During the nineteen fifties annual air defence exercises were held in Malta to test Malta's air and coastal defences. These were given code names such as D.X.M. 1951 and D.X.M. 1952 for the exercises held in 1951 and 1952. This article recalls one of these exercises, D.X.M. 1951, which was the Malta element forming part of a major exercise in the Central Mediterranean, code named Beehive and this article is based on The Times of Malta reports.
This exercise started at midnight on 12 August, 1951. The forces "attacking" Malta were codenamed White Force and were represented by the American Sixth Fleet. "The defenders", including the Royal Navy's Mediterranean fleet, were tagged as Black force.
The first aerial attacks were at 5a.m on Monday 13 August and were made by carrier-based fighters. Banshee jet fighters and piston-engined Corsairs swept down from an early morning sky, screaming in over Ta' Qali and Luqa, catching Black force aircraft on the ground and theoretically destroying parts of both stations. But Black force Vampires had not been asleep and had already been vectored unto the raiders and many sharp dogfights took place over and around Malta's skies as British and US jets fought it out.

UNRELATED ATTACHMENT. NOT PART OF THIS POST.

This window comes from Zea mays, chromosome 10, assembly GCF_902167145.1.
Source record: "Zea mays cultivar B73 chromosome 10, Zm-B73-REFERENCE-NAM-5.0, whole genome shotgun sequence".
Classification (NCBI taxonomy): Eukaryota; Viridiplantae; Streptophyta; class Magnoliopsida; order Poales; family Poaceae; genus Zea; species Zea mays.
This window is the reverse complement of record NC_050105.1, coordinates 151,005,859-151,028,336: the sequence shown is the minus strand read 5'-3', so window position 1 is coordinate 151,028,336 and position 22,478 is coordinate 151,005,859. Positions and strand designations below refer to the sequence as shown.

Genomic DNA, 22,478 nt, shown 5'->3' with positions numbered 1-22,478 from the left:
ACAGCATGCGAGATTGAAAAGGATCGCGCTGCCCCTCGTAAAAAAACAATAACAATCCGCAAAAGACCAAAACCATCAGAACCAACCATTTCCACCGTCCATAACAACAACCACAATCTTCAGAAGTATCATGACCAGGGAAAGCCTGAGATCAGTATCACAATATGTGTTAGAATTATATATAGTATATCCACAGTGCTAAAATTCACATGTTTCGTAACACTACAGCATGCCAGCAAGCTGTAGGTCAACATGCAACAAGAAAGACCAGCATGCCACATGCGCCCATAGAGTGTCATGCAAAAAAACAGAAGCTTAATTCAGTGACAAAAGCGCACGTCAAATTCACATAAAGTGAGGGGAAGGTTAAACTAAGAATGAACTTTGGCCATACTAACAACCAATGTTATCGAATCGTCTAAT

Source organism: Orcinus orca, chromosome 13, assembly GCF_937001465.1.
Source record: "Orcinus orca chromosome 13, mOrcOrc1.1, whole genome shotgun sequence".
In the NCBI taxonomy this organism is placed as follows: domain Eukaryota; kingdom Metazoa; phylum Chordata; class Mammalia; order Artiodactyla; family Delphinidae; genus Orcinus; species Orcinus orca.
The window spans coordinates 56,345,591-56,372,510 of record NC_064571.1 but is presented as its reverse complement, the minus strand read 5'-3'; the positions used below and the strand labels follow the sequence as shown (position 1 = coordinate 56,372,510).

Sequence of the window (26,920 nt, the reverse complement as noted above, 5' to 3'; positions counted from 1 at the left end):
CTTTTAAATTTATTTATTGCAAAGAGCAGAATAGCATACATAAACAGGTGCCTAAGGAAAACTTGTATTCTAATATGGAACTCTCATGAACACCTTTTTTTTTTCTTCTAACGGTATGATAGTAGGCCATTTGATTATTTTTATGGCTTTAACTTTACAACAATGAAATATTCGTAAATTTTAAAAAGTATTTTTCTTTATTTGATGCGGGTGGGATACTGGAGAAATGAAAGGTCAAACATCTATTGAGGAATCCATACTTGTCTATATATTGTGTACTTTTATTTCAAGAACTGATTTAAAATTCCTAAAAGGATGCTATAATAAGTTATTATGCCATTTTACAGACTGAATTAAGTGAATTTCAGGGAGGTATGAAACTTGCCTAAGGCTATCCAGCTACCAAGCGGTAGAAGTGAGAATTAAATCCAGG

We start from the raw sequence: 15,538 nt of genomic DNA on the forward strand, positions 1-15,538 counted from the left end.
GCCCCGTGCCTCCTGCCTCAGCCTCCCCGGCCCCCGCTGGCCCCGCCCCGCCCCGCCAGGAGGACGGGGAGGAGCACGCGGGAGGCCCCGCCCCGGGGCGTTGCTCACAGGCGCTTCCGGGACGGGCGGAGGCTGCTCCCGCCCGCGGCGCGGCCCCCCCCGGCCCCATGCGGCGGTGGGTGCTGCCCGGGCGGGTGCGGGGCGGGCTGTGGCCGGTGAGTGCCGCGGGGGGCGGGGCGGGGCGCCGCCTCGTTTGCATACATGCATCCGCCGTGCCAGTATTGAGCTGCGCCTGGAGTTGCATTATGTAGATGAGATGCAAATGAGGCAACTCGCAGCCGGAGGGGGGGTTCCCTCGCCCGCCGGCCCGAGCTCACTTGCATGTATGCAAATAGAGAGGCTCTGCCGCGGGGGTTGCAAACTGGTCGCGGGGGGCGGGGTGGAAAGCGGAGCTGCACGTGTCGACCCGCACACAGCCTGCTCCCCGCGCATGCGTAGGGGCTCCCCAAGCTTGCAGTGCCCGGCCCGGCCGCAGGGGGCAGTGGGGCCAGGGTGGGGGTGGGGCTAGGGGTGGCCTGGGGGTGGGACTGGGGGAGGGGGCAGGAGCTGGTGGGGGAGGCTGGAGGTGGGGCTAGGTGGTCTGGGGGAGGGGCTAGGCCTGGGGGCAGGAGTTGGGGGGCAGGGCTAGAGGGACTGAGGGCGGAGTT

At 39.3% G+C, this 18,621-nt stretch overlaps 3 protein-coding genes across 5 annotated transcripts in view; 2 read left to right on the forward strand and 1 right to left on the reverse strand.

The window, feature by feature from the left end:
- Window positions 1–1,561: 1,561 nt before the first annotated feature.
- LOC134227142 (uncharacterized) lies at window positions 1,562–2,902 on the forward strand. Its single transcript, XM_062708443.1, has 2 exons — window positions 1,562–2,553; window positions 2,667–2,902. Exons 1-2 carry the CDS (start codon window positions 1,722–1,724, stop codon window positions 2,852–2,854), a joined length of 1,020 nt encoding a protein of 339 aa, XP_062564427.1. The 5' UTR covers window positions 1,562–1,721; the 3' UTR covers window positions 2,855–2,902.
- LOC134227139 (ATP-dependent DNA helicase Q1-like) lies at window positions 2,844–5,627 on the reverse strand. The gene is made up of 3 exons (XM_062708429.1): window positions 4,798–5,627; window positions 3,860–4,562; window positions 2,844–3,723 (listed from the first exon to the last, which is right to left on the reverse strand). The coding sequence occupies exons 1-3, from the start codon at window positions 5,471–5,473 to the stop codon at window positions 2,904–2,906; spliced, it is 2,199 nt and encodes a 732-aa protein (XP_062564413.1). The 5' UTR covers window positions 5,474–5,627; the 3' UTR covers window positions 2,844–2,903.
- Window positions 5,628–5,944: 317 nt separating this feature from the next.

This was the first effort on the enemy's part to neutralize Malta, Catania and Augusta, all Black strongholds - as a prelude to an attempted forcing of the Sicilian Straits. Black Lancasters sought out the White fleet early the day before and had shadowed them at extreme radar range, reporting their position regularly and enabling the Naval commanders at Lascaris to deploy Black fleet accordingly. No contact however had yet been made by the surface naval forces.